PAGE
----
Smith: SJ construction workers continue to wait on wage theft protection
Silvery Towers, the site where more than a dozen workers were allegedly enslaved in squalid conditions. File photo.

    Tick tock. Tick tock. Tick tock. What’s that sound? The sound of time being wasted by Mayor Sam Liccardo and five of his colleagues in cracking down on human trafficking and wage theft in the construction industry.

    The fact that San Jose construction workers are exploited and victimized by wage theft perpetrated by unscrupulous low-road developers is not in dispute. The magnitude of construction workers being ripped off ranges from overtime not being paid, lunch breaks not being provided and workers ordered to work “off the clock” to what occurred at the infamous Slavery Towers.  Actual human slavery.

    Right in the heart of downtown San Jose, construction workers on the Silvery Towers condo project, a project named after one of KT Urban’s Ken and Mark Tersini’s family members, were made to work without being paid, held in squalid conditions and threatened with harm if they spoke out. The vile sub-contractor on the project was arrested, convicted and is serving a federal prison sentence for his crime. Silvery Towers is now known as Slavery Towers and when this story broke, everyone thought the San Jose City Council would take swift action to remedy this ill.

    Tick tock. Tick tock. Unfortunately, we are all still waiting.

    One would think that passing a “Responsible Construction Ordinance” to wash the Slavery Towers stain away forever would have been a no brainer. Not in San Jose. Faux condemnation, phony righteous indignation and promises of “never again” rang through City Hall’s 18th floor as the ugly truth of what occurred at Slavery Towers was revealed. Yet here we are today, without a wage theft ordinance protecting workers on those public works and private construction projects.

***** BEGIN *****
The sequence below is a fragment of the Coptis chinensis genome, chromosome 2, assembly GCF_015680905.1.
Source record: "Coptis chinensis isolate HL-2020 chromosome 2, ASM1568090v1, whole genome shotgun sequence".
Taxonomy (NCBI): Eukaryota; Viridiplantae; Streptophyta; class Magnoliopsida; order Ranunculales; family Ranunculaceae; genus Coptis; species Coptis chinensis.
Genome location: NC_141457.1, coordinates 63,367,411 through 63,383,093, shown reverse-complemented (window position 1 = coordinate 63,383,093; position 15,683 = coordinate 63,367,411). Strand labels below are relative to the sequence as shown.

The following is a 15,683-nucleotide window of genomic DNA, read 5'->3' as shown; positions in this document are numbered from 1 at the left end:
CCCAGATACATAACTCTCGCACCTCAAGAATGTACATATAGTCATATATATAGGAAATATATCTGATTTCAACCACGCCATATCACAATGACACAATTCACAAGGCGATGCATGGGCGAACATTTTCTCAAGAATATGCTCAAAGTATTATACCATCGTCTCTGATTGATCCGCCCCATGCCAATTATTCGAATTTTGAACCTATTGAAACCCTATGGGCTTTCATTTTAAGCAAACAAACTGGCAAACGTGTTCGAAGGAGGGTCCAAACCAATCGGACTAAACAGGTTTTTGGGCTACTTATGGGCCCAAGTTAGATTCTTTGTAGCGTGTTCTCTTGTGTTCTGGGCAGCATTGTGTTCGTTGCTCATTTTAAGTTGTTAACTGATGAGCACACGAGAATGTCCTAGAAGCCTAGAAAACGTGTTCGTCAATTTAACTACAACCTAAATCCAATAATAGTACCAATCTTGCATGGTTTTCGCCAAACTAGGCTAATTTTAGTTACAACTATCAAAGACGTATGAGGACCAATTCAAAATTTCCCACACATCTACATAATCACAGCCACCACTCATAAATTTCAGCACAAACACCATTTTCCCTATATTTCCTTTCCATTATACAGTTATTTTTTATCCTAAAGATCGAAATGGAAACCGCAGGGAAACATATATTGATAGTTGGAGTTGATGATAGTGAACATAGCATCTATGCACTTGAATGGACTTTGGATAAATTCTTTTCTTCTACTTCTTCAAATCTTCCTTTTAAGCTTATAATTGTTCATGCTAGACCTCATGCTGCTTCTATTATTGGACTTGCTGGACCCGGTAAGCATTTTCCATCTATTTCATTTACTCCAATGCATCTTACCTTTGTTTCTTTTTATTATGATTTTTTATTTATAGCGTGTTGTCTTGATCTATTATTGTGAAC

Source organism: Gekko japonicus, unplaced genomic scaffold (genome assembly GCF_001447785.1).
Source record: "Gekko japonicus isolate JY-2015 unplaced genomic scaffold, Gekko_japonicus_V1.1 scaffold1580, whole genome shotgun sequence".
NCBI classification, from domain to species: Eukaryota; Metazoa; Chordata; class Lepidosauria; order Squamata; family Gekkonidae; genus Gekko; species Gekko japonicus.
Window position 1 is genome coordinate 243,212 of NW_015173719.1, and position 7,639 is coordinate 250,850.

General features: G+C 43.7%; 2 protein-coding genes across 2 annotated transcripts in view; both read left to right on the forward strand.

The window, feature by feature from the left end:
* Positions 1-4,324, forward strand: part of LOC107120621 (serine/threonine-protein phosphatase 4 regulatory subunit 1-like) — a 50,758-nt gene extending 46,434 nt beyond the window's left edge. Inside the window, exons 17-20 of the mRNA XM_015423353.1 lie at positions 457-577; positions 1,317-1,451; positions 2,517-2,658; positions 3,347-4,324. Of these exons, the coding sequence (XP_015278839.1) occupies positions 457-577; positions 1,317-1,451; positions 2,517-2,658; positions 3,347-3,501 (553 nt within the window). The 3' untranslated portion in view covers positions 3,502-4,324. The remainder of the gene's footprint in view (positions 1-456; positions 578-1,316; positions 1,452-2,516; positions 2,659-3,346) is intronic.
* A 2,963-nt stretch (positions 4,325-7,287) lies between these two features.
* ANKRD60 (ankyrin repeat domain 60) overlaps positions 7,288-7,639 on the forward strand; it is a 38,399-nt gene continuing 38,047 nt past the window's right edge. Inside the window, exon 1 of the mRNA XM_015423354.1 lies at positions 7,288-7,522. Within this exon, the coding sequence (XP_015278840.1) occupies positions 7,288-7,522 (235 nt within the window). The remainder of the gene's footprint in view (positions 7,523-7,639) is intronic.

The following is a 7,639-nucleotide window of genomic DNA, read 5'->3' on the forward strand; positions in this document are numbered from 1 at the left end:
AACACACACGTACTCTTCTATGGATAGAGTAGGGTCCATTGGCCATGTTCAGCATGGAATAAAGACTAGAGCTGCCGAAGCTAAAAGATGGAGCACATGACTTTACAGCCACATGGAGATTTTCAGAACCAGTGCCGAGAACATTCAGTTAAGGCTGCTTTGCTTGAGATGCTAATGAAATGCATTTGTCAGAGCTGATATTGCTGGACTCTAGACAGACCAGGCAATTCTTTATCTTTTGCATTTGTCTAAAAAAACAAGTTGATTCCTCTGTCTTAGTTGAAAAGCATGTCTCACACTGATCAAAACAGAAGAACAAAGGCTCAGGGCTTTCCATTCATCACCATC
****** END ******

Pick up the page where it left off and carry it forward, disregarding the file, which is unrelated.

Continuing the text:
Juxtapose the snail-like pace of the inaction to enact a Responsible Construction Ordinance with what occurred when the Tersini brothers and their ilk cried poor and it’s plain to see which side the council majority is on. Small hint, it’s not on the side of San Jose’s middle-class construction workers.

    When the development lobby descended upon City Hall with their crocodile tears about not being able to turn a buck on their high-rise construction projects, Mayor Liccardo channeled his best Han Solo and jumped into the Millennium Falcon and piloted it at light speed to get them a $67 million-dollar taxpayer funded handout.

    When construction workers and their families shed real tears about not being able to make their rent or mortgage, pay their bills, pay for daycare or save for retirement because they are being ripped off by greedy developers and shady contractors, the mayor donned on a turtle shell and has inched along.

    The mayor and council should back up their rhetoric condemning wage theft in the construction industry with action. They should adopt a strong Responsible Construction Ordinance that incorporates the recommendations contained in Councilmember Sergio Jimenez’s proposal. Construction workers in San Jose have waited long enough; it’s time our elected officials matched their rhetoric condemning wage theft with action to eradicate it.

    Tick tock. Tick tock. Tick tock.

    Will Smith is the business representative for the International Brotherhood of Electrical Workers, Local 332 (IBEW), which represents approximately 81 full-time employees, including electricians, senior electricians and electrical supervisors in San Jose.

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